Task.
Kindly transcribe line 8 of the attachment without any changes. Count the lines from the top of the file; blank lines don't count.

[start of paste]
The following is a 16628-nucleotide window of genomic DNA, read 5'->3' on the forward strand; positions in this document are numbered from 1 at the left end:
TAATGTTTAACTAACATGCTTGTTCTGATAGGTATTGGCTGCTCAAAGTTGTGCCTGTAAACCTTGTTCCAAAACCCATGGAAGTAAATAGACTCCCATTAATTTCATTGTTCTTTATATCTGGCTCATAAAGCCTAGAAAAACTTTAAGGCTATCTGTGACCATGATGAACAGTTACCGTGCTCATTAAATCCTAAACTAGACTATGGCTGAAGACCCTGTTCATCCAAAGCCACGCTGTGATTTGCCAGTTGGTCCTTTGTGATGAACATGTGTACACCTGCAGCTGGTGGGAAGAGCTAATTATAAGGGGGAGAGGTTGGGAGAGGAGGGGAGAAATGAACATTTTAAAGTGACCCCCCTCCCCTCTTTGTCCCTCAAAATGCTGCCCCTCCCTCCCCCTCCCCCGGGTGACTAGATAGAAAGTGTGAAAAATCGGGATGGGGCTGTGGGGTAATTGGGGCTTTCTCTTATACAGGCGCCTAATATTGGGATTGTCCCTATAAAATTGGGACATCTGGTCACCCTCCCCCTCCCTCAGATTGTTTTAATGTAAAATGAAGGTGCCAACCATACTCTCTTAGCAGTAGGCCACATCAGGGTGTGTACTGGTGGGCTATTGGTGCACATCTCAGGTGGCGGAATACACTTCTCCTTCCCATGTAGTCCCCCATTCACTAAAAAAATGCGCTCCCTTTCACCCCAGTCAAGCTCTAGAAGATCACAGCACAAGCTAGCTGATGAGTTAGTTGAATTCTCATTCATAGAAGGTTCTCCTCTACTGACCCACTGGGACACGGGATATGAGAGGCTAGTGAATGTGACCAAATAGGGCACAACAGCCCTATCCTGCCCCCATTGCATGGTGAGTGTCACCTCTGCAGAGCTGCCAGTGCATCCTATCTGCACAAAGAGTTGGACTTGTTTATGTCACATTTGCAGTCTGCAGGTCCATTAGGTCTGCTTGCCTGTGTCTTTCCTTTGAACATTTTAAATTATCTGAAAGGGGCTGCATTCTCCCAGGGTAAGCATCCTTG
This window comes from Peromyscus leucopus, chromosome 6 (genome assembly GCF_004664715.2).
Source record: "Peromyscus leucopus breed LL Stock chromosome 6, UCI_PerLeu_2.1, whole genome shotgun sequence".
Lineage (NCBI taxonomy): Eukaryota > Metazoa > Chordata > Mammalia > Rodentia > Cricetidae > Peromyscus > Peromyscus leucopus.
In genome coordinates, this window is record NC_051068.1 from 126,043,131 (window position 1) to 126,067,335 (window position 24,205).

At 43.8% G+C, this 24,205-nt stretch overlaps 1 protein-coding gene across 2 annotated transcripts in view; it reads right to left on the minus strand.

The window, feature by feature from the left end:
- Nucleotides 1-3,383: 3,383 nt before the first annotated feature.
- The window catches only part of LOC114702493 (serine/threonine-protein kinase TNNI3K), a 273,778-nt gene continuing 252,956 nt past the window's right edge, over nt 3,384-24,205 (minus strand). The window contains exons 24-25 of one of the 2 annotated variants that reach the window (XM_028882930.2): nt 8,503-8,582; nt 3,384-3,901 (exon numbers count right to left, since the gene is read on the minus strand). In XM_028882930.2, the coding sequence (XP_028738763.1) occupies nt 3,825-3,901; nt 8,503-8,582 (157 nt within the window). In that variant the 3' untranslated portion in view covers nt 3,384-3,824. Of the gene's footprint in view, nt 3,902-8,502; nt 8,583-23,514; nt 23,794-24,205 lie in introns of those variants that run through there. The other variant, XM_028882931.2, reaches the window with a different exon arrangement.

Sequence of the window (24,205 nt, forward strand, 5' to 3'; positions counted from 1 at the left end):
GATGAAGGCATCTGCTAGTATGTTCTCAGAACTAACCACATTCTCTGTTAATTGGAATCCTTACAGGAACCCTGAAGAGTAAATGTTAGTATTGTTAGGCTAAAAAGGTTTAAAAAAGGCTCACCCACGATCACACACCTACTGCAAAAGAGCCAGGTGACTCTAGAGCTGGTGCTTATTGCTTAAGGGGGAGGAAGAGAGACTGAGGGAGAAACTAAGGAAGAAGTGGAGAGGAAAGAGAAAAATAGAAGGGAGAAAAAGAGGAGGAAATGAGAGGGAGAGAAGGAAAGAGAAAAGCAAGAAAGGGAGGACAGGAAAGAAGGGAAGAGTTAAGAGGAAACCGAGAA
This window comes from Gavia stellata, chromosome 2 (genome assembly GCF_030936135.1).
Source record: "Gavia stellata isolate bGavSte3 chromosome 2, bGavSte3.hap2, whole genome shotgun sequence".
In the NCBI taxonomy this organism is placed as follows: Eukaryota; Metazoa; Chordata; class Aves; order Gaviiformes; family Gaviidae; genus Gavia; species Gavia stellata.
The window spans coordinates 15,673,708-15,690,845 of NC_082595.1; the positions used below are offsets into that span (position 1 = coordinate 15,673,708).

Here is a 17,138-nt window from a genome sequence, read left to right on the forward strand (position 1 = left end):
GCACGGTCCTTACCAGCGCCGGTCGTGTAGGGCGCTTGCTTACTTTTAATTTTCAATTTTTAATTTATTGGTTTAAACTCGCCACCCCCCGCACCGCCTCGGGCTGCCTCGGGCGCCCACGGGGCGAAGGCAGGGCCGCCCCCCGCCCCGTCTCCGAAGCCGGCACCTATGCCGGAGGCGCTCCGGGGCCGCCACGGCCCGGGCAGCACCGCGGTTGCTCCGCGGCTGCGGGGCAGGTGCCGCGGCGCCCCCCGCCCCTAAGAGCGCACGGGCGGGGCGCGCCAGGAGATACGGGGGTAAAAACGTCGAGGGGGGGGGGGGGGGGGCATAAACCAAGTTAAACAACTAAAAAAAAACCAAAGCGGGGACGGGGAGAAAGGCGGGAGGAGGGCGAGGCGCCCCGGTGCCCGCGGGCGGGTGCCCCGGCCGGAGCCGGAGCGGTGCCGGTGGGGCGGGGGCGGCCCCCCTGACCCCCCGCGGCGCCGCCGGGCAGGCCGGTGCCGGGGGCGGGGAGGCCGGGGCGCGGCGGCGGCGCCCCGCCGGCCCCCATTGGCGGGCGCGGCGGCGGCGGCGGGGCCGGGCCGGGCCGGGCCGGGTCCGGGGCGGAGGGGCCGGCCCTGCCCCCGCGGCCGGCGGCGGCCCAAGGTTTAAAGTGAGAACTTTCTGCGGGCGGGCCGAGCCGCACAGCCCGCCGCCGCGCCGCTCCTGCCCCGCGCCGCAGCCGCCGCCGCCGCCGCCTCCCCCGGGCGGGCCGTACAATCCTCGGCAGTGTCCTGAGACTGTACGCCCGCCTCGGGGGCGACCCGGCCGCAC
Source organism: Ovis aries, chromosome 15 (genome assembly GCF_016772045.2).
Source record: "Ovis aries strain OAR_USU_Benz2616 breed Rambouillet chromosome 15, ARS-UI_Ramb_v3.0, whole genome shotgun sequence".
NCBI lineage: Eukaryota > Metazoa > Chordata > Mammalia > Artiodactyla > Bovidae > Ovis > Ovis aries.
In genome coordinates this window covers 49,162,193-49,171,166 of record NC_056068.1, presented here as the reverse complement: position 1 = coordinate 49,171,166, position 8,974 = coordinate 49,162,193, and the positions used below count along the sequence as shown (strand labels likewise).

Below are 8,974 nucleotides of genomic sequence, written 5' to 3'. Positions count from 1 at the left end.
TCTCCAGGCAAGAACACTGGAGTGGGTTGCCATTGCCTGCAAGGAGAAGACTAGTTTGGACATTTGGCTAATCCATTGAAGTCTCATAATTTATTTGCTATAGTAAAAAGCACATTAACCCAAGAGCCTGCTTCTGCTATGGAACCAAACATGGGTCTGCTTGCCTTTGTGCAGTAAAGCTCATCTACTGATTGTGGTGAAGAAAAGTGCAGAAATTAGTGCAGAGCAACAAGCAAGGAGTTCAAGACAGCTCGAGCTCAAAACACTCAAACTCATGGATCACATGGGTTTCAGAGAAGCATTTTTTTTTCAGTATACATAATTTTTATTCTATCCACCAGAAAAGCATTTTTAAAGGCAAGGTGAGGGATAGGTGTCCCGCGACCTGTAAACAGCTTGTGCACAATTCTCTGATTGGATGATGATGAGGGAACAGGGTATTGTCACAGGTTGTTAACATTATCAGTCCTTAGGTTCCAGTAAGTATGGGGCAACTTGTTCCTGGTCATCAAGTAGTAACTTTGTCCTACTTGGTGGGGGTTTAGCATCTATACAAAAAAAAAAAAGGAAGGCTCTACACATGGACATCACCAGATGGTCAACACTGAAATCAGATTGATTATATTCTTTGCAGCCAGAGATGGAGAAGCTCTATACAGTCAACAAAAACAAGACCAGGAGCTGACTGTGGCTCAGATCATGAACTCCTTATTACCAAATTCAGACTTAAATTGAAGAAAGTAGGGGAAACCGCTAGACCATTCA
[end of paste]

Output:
The window, feature by feature from the left end: